These are some tips for getting your foreign license converted to a Japanese license in Mito:

The driving test Edit

  • Before going, I read "Rules of the Road" (various languages available) which I bought at the JAF in Mito when I got my license translated. The test was pretty simple though so I don't know if it helped or not, but if you're going to drive in Japan you should know the laws anyway.
  • When I went, about 20 people took the test, and about 16 failed. The reason that almost all of them gave for failing was that they didn't look around for "pedestrians/bicylists" (of course there are none on the test course) and "red-light-runners" when making a turn. I think the test proctor was especially looking for the turning of the head. He called it "kakunin".
  • About 3/4 of the people were taking the test for the third or fourth time. I was lucky enough to pass on the first try. I read and followed all the info at Alien Times, and heeded the warnings to check both ways before turning, and it was OK.

Procedures Edit

  • When you arrive, there are no signs or instructions anywhere telling you where to go. However, you can figure out the 'Information' counter which is just facing the entrance.The staff does not speak English. You can get an application form and fill you name and date of birth and date of application at the desk and take it with your other documents to the window for foreigners(no 14). The staff will ask you to write your name and date of birth on a specific place on the form in his presence and fix the photos at two places. I think, this is to verify the person identity. Then he will ask you to pay the application money (stamp fee) 2400 JPY.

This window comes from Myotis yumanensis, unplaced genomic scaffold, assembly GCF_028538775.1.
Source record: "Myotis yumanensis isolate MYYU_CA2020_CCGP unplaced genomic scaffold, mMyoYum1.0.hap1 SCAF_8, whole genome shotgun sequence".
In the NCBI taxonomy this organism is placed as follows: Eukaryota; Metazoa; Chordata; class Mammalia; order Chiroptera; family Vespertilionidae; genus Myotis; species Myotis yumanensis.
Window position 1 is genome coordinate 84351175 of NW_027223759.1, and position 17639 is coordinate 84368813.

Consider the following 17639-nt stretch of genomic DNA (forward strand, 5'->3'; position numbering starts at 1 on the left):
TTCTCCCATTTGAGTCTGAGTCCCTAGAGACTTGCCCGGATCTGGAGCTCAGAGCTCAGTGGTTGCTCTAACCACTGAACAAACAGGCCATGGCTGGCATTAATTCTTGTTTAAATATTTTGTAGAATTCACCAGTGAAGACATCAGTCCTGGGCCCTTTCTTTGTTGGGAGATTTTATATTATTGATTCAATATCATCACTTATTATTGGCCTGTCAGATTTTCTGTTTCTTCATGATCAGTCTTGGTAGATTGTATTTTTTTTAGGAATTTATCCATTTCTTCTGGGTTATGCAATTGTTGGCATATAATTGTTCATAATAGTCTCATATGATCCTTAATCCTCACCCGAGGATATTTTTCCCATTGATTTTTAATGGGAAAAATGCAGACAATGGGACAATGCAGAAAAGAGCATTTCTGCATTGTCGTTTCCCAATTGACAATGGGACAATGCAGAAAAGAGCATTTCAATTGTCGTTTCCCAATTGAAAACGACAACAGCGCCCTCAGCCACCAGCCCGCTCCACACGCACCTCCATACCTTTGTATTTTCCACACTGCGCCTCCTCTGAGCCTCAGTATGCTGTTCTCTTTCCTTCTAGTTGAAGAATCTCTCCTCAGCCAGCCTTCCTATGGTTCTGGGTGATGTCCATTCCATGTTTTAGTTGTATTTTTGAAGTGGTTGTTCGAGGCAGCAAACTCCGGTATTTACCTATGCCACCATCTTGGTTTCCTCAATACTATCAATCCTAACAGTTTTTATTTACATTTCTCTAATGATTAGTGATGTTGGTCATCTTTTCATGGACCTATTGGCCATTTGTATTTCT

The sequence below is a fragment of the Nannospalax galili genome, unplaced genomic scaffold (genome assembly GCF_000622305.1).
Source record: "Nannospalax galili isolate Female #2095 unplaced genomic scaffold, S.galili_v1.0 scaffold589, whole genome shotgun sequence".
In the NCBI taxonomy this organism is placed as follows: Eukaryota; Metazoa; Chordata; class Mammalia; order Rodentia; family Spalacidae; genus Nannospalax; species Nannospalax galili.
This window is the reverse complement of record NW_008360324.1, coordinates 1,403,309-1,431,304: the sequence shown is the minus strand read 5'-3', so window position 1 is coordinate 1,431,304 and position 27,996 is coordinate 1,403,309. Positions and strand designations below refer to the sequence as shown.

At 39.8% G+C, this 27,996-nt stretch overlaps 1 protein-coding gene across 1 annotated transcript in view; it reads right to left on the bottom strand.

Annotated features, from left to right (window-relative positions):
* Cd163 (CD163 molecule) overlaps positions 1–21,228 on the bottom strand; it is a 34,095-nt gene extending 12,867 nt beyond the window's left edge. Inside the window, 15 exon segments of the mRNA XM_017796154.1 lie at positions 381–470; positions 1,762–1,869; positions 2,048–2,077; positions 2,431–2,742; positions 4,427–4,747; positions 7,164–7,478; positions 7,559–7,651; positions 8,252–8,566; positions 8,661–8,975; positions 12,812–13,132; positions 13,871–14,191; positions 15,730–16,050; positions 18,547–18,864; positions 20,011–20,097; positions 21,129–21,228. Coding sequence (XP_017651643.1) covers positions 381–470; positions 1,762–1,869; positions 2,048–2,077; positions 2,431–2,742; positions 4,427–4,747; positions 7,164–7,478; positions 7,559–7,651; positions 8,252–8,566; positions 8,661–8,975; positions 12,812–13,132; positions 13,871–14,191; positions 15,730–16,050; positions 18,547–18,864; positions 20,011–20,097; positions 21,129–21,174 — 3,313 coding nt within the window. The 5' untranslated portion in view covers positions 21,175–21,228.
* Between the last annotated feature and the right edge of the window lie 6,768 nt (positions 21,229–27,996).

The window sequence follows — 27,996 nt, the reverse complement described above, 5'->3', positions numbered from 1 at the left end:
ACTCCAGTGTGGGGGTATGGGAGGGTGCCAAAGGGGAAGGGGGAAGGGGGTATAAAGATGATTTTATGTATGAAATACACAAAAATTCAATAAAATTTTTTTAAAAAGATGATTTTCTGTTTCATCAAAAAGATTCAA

• In general as I recall the officer doesn't ever tell you to wait somewhere until he calls etc. so just follow the crowd of confused foreigners all day and listen for your name. They all take a lunch break where no work is done so you can take a break too. They didn't tell me that either, but I figured it out since everyone disappeared. They don't tell you anything because for everyone except 2-3 people it's their 4th or 5th time.
  • When I went, they went in the order that people signed-in at the window in the morning. Also, first timers went last (maybe starting around 4PM). If it is not your first time, and you want to go home before lunch break, get in line right away in the morning. If it's your first time, after finishing the written test and getting the result from the officer in the morning you aren't needed until your turn in the afternoon (when you sit in the back seat of the person in front of you), but you should sit outside and watch a few people anyway to see how the test works.
  • You have to submit passport photos in the morning. They are not for your license, only for your application, so no need to wear a tuxedo or fix up your hair. I even submitted B&W photos from the shop across the street from the center. The color picture for your license is taken after everyone finishes their tests and you have deep bags under your eyes from exhaustion.

International driving permitEdit

Under the "Necessary Documents" section, one's international driving permit is listed as a required document as part of the process to obtain a Japanese license by converting your home country's license. When I went through this process, I decided not to hand in my international driver's permit when I took the test. The reason being that it isn't a required document for this process. More importantly, if you do turn it in and you fail the driver's exam, you may not get that permit back depending on how the examiner feels. This means you not only fail the driver's test, but have no permit to allow you to practice or continue driving to work, etc. I recommend not handing in the international driver's permit. It's your valid official driver's license that you got outside of Japan that is required, not the permit.

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